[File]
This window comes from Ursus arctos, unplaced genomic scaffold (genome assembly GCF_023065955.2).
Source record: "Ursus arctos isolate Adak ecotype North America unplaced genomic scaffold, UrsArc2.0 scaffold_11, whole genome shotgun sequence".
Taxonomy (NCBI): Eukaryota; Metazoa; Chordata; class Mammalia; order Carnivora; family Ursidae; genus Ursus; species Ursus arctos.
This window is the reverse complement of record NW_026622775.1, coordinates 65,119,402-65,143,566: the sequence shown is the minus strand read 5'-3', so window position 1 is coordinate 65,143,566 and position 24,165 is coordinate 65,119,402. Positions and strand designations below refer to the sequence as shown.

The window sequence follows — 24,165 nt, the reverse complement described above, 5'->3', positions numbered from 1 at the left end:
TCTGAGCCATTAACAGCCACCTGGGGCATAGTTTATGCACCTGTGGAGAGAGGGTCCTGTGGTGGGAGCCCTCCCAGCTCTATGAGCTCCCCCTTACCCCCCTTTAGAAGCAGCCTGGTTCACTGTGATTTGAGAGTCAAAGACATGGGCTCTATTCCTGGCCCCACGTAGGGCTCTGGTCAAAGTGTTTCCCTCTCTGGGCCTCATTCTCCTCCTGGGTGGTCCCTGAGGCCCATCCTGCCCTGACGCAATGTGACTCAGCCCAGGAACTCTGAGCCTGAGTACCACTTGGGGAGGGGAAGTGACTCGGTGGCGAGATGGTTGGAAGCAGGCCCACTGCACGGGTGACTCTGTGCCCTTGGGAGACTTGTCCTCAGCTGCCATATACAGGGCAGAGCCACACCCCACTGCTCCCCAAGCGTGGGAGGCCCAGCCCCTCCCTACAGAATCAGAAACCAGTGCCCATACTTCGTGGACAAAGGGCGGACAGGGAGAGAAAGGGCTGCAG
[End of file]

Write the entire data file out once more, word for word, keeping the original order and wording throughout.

This window comes from Ursus arctos, unplaced genomic scaffold (genome assembly GCF_023065955.2).
Source record: "Ursus arctos isolate Adak ecotype North America unplaced genomic scaffold, UrsArc2.0 scaffold_11, whole genome shotgun sequence".
Taxonomy (NCBI): Eukaryota; Metazoa; Chordata; class Mammalia; order Carnivora; family Ursidae; genus Ursus; species Ursus arctos.
This window is the reverse complement of record NW_026622775.1, coordinates 65,119,402-65,143,566: the sequence shown is the minus strand read 5'-3', so window position 1 is coordinate 65,143,566 and position 24,165 is coordinate 65,119,402. Positions and strand designations below refer to the sequence as shown.

The window sequence follows — 24,165 nt, the reverse complement described above, 5'->3', positions numbered from 1 at the left end:
TCTGAGCCATTAACAGCCACCTGGGGCATAGTTTATGCACCTGTGGAGAGAGGGTCCTGTGGTGGGAGCCCTCCCAGCTCTATGAGCTCCCCCTTACCCCCCTTTAGAAGCAGCCTGGTTCACTGTGATTTGAGAGTCAAAGACATGGGCTCTATTCCTGGCCCCACGTAGGGCTCTGGTCAAAGTGTTTCCCTCTCTGGGCCTCATTCTCCTCCTGGGTGGTCCCTGAGGCCCATCCTGCCCTGACGCAATGTGACTCAGCCCAGGAACTCTGAGCCTGAGTACCACTTGGGGAGGGGAAGTGACTCGGTGGCGAGATGGTTGGAAGCAGGCCCACTGCACGGGTGACTCTGTGCCCTTGGGAGACTTGTCCTCAGCTGCCATATACAGGGCAGAGCCACACCCCACTGCTCCCCAAGCGTGGGAGGCCCAGCCCCTCCCTACAGAATCAGAAACCAGTGCCCATACTTCGTGGACAAAGGGCGGACAGGGAGAGAAAGGGCTGCAG